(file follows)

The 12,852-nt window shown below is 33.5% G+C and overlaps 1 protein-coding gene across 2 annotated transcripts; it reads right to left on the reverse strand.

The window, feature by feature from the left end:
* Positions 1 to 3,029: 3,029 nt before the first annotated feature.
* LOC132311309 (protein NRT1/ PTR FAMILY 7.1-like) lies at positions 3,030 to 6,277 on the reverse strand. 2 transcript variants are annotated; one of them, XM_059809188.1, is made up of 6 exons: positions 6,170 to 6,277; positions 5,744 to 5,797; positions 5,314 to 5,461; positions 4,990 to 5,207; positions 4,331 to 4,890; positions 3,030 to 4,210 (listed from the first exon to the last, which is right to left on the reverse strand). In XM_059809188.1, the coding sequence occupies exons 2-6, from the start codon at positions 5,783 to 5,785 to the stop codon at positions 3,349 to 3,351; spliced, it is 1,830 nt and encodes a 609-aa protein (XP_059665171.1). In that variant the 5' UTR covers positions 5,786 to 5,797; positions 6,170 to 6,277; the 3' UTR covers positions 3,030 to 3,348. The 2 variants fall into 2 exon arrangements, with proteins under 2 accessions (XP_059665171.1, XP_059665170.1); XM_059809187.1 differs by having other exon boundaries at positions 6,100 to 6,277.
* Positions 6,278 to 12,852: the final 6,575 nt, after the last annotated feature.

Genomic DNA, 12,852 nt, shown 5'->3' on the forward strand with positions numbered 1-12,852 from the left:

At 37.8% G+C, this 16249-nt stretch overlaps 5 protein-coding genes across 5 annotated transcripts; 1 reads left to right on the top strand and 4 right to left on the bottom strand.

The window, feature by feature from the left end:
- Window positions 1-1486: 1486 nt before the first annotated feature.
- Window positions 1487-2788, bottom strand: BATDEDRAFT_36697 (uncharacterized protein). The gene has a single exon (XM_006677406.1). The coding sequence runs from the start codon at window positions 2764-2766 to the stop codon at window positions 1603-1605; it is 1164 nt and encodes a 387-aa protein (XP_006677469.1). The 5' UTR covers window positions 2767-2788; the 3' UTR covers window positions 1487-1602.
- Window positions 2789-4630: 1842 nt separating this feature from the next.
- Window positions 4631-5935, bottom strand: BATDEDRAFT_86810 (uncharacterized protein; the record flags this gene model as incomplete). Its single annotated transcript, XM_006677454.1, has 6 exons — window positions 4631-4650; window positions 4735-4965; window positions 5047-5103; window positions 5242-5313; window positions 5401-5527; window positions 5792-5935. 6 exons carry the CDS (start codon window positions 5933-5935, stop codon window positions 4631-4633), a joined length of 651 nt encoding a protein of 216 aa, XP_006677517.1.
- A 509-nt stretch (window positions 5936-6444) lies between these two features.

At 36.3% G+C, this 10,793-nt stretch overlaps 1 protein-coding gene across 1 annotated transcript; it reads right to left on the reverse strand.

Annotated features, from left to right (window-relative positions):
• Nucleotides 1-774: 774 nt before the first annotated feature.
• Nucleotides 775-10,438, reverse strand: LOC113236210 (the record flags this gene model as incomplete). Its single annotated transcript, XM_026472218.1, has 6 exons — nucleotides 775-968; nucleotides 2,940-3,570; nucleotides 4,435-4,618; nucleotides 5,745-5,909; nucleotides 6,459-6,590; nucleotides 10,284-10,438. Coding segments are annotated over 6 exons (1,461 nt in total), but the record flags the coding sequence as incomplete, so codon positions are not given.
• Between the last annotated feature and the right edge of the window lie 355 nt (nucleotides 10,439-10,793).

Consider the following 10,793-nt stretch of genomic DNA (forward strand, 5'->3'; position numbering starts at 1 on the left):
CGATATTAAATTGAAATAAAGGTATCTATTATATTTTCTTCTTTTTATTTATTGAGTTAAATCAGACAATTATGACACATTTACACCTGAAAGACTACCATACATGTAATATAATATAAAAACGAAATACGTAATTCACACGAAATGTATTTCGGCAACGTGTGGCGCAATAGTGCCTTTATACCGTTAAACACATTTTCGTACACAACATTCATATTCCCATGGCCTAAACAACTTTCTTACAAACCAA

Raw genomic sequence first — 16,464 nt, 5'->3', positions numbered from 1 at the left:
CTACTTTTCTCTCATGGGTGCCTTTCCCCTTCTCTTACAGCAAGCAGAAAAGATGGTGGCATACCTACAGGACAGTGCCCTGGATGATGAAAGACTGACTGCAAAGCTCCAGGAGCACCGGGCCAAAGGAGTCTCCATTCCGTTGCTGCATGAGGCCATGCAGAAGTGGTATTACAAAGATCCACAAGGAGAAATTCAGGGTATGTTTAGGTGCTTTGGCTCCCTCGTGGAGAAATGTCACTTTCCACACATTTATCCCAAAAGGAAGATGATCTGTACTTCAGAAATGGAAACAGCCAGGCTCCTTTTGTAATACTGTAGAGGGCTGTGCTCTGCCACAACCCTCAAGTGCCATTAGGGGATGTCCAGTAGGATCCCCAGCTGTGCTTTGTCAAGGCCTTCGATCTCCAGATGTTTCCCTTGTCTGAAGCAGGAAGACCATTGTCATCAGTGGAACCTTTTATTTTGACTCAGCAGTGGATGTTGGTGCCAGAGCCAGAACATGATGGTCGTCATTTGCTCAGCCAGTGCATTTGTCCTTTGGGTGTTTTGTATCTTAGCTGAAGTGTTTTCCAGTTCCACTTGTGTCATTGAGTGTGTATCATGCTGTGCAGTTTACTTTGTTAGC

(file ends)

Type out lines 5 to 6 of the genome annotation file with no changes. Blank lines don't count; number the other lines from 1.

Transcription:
* Positions 6,278 to 12,852: the final 6,575 nt, after the last annotated feature.

Genomic DNA, 12,852 nt, shown 5'->3' on the forward strand with positions numbered 1-12,852 from the left: